Thursday, January 3, 2013


Franco Prosperi, 1984
Starring: Lorraine De Selle, John Aldrich, Ugo Bologna, Louisa Lloyd

Franco Prosperi made a career for himself with mondo documentaries like the famous Mondo Cane (1962) and Africa Addio (1966). His early ‘80s animals attack film, Wild Beasts aka Belve feroci follows a similar pattern. It is less a narrative film and more a series of vignettes where enraged animals stalk, attack and kill hapless humans. And it is absolutely wonderful. 

In an undisclosed city (Frankfurt, I think), the water supply is contaminated with PCP. This affects the local zoo. All the animals freak out, demolish the zoo, and then proceed to tear their way through the city and the human population. Laura, a reporter, and her zoo keeper/scientist boyfriend Rupert try to get to the bottom of the mystery. They also have to rescue Laura’s daughter from her ballet school, which is under siege from an enormous, hungry polar bear. 

The lack of plot or characterization might bother some people, but most of the time it just slows animal disaster films down. In this case, Prosperi gives almost all the screen time to total animal massacre. Nearly everything you can think of is in this film. A young couple making out in the car is eaten by a horde of insane rats. A blind man is killed and eaten by his service dog (a German Shepherd a la The Beyond and Suspiria). Elephants break out of the zoo (literally, by tearing down brick walls) and rampage through traffic, smashing cars and killing people, occasionally with the cunning use of their trunks. A cheetah chases down cars on the highway and terrifies motorists. A tiger breaks into a subway car and eats a bunch of hapless passengers. A hyena finds a meat packaging plant and causes a herd of bulls and cows to stampede. And then there is the very real polar bear that terrorizes a dance class full of children. And so on.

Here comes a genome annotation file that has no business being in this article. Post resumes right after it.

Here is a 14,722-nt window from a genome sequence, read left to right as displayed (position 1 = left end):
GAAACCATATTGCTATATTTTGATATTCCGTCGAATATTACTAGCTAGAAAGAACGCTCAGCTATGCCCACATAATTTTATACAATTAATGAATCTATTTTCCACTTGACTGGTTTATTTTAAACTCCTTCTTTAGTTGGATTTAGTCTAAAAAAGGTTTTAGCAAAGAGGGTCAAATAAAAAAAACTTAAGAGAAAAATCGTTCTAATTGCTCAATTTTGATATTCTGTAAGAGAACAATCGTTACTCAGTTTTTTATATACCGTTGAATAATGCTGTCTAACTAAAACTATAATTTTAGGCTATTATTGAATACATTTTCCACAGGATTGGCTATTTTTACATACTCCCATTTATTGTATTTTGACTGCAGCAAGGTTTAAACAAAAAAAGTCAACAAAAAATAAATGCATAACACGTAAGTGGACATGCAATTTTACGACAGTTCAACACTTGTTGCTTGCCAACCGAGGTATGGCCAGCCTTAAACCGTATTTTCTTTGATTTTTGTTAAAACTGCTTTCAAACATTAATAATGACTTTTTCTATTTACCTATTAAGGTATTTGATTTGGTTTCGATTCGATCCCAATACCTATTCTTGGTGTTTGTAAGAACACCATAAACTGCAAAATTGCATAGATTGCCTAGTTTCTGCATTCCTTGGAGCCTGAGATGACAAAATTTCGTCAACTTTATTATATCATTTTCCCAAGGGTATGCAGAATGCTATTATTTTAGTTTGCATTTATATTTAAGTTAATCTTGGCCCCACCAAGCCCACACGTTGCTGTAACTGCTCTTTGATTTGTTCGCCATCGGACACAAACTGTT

What is really insane about this film, aside from all the animal action, is just how many real animals are used and how close the actors get to a number of large mammalian predators. This film absolutely could not be made today. The male lead, John Aldrich, is even shown with one arm around the polar bear, who takes an irritated swat at him. Aldrich doesn’t seem to care or notice, but that is potentially very dangerous, as polar bears are not as easy to train as their cousins in the black or brown bear families. They are also my favorite. 

Animal lovers (of which I am one), may be uncomfortable with this film. At the beginning, there is a disclaimer that says no animals were harmed, which I seriously doubt. There are obviously some rats set on fire, pigs are attacked by big cats, and a poor cow is molested by a hyena. Sadly, this isn’t out of place in ‘70s or ‘80s Italian horror. If you can get past all that and hope that it’s fake, this is an incredibly fun film. Wild Beasts doesn’t try to be much more than a film about zoo animals ramping, but there are some nods to Italian horror. Star Lorraine De Selle was in Cannibal Ferox and the police inspector was played by Ugo Bologna (best name ever), who appeared in Zombie, Nightmare City and some Italian crime films. And the surprise ending of the film is pretty horrific. It turns out that the children have also been affected by PCP... 

Wild Beasts will probably only appeal to a certain kind of audience, but I enthusiastically recommend it anyway. It suffers from some clunky, dark cinematography, but that’s probably the only bad thing about it. It’s worlds above other berserk zoo trash like The Beasts Are on the Streets and must be seen to be believed. Unfortunately it’s a little hard to get ahold of, but there’s a region 2 PAL DVD from Camera Obscura that my friends over at Diabolik DVD have in stock. 

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